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Document Type

Thesis - University Access Only

Award Date


Degree Name

Master of Science (MS)


Animal Science

First Advisor

Robbi Pritchard


beef cattle, blood ammonia, in situ, non-protein nitrogen


The objectives of this experiment were to compare N fluxes of Optigen, a slowrelease NPN source, with urea; whether pelleting affects Optigen N release; and N source effects on ruminal fiber digestibility. Dietary crude protein treatments were soybean meal (SBM), ruminally dosed Optigen (OD), Optigen incorporated into a concentrate pellet (OP), or ruminally dosed urea (UD). Diets were 50% forage (oat hay; 5.5% CP, 66% NDF) and 50% pelleted concentrate feed. Dietary CP was higher for OD and UD diets than for SBM and OP (12.6 v 11.2%; P < 0.01). Diets were fed to ruminally fistulated steers (BW 387 ± 28.9 kg) in a 4x4 Latin square designed experiment. Concentreate was fed and pulse doses of NPN occurred at 0800. Chronic sampling of rumen fluid and blood was done to follow postprandial changes in urea and ammonia concentrations. Mean rumen ammonia-N (RAN) concentrations differed among diets (4.9a, 8.9a, 6.6a, and 24.8b mg/dl, respectively; P < 0.01). A diet by time interaction occurred because of 60 min post feeding RAN concentrations of 8.7a, 31.2a, 22.1a, and 127.0b mg/dl, respectively (P < 0.01). Differences in plasma urea-N (PUN) mean concentrations (9.8a, 9.6a, 9.6a, and 12.3b mg/dl, respectively) included effects of time and diet by time interactions (P ≤ 0.01). At 60 min after dosing, PAN concentrations were highest for UD (P < 0.05). Mean plasma ammonia-N (PAN) concentrations differed among diets (0.6a, 0.6a, 0.7b, and 0.9c mg/dl, respectively; P ≤ 0.05). At 4 h after dosing, the UD diet caused lower (P ≤ 0.01) VFA concentration than other diets. At 1 and 4 h after dosing, UD diet caused higher ruminal pH than all other diets (P ≤ 0.01). Optigen had a slower rate of N release than urea, and was not adversely affected by pelleting. Because of a 16 h lag time after dosing, diet caused minimal differences in fermentation.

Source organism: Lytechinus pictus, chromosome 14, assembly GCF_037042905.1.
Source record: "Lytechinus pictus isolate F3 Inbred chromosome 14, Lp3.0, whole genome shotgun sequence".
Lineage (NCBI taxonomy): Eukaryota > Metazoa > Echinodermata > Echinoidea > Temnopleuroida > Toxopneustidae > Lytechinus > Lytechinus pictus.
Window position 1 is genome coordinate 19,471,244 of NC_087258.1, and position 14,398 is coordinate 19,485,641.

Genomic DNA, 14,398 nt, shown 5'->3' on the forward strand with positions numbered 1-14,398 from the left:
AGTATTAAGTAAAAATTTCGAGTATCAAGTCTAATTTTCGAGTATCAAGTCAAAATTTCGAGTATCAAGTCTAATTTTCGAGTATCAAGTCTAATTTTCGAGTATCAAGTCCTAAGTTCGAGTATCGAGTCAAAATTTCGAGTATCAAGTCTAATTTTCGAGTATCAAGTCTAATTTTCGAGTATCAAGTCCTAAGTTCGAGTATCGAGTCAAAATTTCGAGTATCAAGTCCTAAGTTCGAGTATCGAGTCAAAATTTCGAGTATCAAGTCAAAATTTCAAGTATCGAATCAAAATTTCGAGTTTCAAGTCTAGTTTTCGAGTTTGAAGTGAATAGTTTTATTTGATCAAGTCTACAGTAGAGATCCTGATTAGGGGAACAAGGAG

Library of Congress Subject Headings

beef cattle -- Feeding and feeds
Urea as feed
Nitrogen in animal nutrition
Fiber in animal nutrition


Includes bibliographical references (pages 29-35)



Number of Pages



South Dakota State University


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